Strengthening the concept: hug jacket personalities

This past week I wanted to explore more about how the two jackets could work together to create the experience I am trying to create. I had decided a few weeks ago to build two jackets that would work together to emphasize the power of hugging, as well as simulate the transfer of energy from one person to the other. There are many wearables about hugs that already exist, many of which focus on the feeling of a hug, particularly the positive effects of being comforted. One of the most well-known examples of this is the Hug Machine by Temple Grandin–a machine that emulates the feeling of being hugged for people with autism, who have problems with being physically touched. I have been thinking a lot about what I want out of this project, what I want to say, and explore. I’ve also been talking to as many people as possible about what I’m working on to truly understand how to articulate what I’m making–

This project explores how to encourage people to hug and how hugs can tap into the power of being vulnerable. We know that we need hugs and at this point of my process I believe this whole-heartedly, based on scientific research, as well as my own self-observance of when I get the urge to hug someone. However, what I’ve learned is that that doesn’t necessarily mean that everyone feels confidence or comfortable enough to hug someone unless it’s the result of predictable, hugging situation, such as a friend’s family member has passed away, or simply saying goodbye. We need hugs all day long and it is not only for reasons of despair, total happiness, or sadness. It’s just because we need hugs. The question(s) I’m asking through the project is, How can I encourage people to hug? Who are the people who are naturally more physically affectionate? After thinking about these types of questions I circled back to my idea to have two jackets–okay so on the physical computing side, two jackets could complete a circle, cool. But why is that important for this project? What does a completing circuit add to the project in a conceptual way?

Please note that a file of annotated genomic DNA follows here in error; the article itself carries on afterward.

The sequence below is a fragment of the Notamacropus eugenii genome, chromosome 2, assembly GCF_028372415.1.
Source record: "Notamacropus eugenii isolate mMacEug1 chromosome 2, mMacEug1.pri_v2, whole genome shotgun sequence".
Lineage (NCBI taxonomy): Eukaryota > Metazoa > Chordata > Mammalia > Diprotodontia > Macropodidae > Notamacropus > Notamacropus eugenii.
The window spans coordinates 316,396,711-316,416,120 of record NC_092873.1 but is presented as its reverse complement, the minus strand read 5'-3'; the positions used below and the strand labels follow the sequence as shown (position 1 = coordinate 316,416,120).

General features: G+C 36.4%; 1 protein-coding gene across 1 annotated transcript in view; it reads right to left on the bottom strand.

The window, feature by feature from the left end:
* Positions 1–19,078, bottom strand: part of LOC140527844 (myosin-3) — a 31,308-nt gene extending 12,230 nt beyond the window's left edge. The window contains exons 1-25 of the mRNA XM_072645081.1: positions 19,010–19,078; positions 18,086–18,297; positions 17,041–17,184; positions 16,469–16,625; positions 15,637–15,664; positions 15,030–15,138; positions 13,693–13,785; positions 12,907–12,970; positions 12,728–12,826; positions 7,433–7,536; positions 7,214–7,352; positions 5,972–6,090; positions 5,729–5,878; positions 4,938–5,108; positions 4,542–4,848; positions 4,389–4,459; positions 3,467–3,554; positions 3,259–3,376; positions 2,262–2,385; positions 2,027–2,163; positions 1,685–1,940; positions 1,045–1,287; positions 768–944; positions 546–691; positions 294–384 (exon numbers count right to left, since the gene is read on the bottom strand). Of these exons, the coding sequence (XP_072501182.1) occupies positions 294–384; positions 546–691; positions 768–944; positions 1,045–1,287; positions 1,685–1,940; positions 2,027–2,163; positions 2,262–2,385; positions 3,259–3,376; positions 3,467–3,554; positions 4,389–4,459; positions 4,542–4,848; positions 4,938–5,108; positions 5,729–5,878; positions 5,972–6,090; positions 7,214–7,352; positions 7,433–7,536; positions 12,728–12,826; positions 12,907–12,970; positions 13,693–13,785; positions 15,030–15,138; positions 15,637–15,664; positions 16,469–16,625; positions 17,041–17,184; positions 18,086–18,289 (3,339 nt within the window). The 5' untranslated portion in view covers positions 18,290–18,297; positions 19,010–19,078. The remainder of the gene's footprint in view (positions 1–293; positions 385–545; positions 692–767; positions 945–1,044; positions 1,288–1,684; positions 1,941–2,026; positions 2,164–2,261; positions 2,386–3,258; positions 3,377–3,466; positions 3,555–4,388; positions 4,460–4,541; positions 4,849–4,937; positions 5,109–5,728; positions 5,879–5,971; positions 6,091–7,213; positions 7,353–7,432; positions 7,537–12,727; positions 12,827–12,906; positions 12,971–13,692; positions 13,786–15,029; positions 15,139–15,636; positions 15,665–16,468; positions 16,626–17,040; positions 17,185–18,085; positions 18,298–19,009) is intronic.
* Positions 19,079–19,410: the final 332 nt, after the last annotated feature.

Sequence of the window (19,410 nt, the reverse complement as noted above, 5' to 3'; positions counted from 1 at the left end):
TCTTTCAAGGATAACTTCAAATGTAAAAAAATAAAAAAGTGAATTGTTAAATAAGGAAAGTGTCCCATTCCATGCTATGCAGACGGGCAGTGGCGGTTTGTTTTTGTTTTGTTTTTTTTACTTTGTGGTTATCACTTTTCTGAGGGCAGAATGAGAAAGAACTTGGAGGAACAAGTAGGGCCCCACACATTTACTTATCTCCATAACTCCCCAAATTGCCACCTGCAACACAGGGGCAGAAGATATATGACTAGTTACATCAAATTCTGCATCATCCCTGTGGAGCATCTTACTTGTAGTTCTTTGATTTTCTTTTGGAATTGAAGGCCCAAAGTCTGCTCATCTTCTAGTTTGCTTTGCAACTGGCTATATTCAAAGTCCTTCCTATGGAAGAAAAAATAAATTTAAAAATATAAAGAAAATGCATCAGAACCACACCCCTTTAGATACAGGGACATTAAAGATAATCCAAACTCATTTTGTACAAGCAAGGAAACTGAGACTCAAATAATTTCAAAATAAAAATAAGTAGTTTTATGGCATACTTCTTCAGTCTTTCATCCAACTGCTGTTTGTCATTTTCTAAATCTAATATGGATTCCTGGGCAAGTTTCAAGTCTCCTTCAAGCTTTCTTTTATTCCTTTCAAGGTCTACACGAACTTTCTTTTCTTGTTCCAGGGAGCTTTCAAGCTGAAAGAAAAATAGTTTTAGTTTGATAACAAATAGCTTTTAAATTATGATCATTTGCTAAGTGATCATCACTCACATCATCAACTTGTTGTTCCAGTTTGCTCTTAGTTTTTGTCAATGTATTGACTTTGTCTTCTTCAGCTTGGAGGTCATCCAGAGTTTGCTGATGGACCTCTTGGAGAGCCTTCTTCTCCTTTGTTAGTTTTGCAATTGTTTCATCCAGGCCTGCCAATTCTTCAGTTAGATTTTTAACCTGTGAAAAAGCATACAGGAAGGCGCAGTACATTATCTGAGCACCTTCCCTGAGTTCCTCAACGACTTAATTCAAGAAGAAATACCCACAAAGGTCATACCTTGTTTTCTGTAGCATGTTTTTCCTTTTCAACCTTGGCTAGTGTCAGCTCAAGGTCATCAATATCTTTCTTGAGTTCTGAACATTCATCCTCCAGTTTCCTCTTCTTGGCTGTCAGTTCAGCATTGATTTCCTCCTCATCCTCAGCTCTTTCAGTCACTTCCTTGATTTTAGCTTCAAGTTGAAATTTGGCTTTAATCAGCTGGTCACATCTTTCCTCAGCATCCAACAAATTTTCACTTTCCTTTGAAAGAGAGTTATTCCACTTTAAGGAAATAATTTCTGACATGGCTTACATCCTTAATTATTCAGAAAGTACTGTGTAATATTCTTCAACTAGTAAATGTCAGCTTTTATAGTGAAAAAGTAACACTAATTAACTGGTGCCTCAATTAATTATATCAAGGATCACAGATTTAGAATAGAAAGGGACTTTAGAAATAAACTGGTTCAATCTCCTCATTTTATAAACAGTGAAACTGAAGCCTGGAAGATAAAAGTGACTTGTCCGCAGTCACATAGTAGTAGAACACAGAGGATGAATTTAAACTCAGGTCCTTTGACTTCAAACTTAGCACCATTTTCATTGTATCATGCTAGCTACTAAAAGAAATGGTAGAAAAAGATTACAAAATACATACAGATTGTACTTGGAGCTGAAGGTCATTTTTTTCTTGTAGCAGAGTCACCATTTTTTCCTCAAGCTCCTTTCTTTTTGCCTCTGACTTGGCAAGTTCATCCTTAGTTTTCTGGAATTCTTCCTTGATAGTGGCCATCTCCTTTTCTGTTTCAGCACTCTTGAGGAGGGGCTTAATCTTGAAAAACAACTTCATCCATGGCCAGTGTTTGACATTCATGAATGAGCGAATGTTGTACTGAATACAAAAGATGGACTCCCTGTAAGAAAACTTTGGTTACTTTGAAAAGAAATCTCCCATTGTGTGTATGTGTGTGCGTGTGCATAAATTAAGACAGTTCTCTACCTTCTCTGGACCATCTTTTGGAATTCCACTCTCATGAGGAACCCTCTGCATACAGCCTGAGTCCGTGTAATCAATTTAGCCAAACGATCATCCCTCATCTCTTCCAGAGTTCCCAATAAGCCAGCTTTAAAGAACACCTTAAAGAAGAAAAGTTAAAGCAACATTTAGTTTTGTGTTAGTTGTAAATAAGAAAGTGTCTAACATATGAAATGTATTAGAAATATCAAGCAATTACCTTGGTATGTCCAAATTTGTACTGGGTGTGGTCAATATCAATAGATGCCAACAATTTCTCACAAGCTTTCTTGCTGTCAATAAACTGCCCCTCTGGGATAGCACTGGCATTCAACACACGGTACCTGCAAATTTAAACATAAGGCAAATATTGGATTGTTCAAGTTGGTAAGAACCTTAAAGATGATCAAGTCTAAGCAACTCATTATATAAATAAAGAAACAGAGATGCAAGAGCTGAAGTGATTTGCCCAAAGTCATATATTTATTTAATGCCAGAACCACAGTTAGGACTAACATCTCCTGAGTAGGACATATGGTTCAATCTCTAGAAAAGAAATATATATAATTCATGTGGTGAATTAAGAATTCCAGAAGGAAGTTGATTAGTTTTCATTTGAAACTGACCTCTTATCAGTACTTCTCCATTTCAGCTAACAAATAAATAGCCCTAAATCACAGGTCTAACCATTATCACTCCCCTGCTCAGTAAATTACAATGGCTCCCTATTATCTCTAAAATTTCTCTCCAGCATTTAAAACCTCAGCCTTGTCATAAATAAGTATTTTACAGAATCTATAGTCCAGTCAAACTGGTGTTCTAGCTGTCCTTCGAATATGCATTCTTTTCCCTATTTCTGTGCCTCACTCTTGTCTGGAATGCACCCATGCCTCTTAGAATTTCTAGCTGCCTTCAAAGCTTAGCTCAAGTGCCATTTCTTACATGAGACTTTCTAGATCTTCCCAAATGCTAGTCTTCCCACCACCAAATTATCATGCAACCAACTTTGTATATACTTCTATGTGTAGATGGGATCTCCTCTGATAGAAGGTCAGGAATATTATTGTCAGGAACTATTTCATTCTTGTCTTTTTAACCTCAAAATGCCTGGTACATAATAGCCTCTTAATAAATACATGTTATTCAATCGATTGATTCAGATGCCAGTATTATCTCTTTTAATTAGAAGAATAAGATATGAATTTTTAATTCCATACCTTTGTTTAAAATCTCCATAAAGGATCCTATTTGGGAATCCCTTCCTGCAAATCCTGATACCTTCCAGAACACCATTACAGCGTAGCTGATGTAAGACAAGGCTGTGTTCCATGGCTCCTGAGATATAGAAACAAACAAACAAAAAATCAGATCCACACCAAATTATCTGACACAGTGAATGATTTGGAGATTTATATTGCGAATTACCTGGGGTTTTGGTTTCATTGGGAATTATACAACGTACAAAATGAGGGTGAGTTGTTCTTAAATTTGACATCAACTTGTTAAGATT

I decided to leave these questions on the side and focus back to the form of the jacket(s). In thinking about this, I thought again about the fabrics I should use for the final garment. I asked Jingwen if I could ask her for recommendations on fabrics and she asked what feeling did I want out of the fabric. I should her the first jacket I had made with spacer and faux leather sleeves:


And she said this doesn’t give me the feeling for someone who would hug a lot, which is ironically the type of feeling I was going for–I wanted to convey the feeling of someone who you wouldn’t normally expect to hug to hug. Yet because this project is not solely conceptual, I thought as a designer I must create the jackets in a meaningful way that the user or viewer of the project is confused by why I made the jackets the way I did. And then I thought, what if each jacket represented the type of personalities of people who are extremely physically affectionate and those who not at all. In other words, one jacket will be very warm, inviting, and bubbly, while the other will project a type of person who isn’t comfortable with hugging or being physically affectionate.

This is a working prototype of the very physically affectionate personality. It has a softer look by being longer and looser fit and a little color.  This jacket was much more challenging to make the right size. I ended up adding about an inch of the faux leather on each side to widen the torso, as it was too tight.



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Having two jackets now makes having two circuits complete each other make so much sense! I experimented with two circuits, one with an LED as the output and one with a vibration motor as the output. Below I also experimented the placement of the circuit on the jacket.

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Next steps:

I just received more vibration motors. I plan to make a few more pressure sensors with vibration motors. Sew in soft enclosure pockets in the jackets. Continue researching fabrics and experimenting with color.